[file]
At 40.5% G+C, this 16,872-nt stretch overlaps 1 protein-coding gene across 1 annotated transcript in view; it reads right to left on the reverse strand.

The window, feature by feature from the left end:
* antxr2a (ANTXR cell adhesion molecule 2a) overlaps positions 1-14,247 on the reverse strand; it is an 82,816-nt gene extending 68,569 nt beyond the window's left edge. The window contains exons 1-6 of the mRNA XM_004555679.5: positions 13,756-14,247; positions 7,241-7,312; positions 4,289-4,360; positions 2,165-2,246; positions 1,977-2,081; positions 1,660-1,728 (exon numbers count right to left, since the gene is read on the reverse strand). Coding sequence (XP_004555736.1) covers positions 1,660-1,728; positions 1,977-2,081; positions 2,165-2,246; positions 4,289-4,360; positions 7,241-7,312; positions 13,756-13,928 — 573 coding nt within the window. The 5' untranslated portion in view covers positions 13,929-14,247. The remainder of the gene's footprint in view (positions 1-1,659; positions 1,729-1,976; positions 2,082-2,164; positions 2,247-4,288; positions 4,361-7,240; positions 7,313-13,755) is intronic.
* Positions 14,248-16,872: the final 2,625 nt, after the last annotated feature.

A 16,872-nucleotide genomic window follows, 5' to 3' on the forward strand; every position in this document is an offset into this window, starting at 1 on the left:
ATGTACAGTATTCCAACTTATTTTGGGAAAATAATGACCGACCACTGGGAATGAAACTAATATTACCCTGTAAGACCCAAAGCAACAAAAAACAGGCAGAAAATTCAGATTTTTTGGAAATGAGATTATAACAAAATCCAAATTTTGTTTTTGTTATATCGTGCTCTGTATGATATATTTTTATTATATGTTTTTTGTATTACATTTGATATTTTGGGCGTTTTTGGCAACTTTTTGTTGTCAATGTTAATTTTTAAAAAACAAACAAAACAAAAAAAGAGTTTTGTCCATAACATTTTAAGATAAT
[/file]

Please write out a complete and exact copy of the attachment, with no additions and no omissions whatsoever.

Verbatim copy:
At 40.5% G+C, this 16,872-nt stretch overlaps 1 protein-coding gene across 1 annotated transcript in view; it reads right to left on the reverse strand.

The window, feature by feature from the left end:
* antxr2a (ANTXR cell adhesion molecule 2a) overlaps positions 1-14,247 on the reverse strand; it is an 82,816-nt gene extending 68,569 nt beyond the window's left edge. The window contains exons 1-6 of the mRNA XM_004555679.5: positions 13,756-14,247; positions 7,241-7,312; positions 4,289-4,360; positions 2,165-2,246; positions 1,977-2,081; positions 1,660-1,728 (exon numbers count right to left, since the gene is read on the reverse strand). Coding sequence (XP_004555736.1) covers positions 1,660-1,728; positions 1,977-2,081; positions 2,165-2,246; positions 4,289-4,360; positions 7,241-7,312; positions 13,756-13,928 — 573 coding nt within the window. The 5' untranslated portion in view covers positions 13,929-14,247. The remainder of the gene's footprint in view (positions 1-1,659; positions 1,729-1,976; positions 2,082-2,164; positions 2,247-4,288; positions 4,361-7,240; positions 7,313-13,755) is intronic.
* Positions 14,248-16,872: the final 2,625 nt, after the last annotated feature.

A 16,872-nucleotide genomic window follows, 5' to 3' on the forward strand; every position in this document is an offset into this window, starting at 1 on the left:
ATGTACAGTATTCCAACTTATTTTGGGAAAATAATGACCGACCACTGGGAATGAAACTAATATTACCCTGTAAGACCCAAAGCAACAAAAAACAGGCAGAAAATTCAGATTTTTTGGAAATGAGATTATAACAAAATCCAAATTTTGTTTTTGTTATATCGTGCTCTGTATGATATATTTTTATTATATGTTTTTTGTATTACATTTGATATTTTGGGCGTTTTTGGCAACTTTTTGTTGTCAATGTTAATTTTTAAAAAACAAACAAAACAAAAAAAGAGTTTTGTCCATAACATTTTAAGATAAT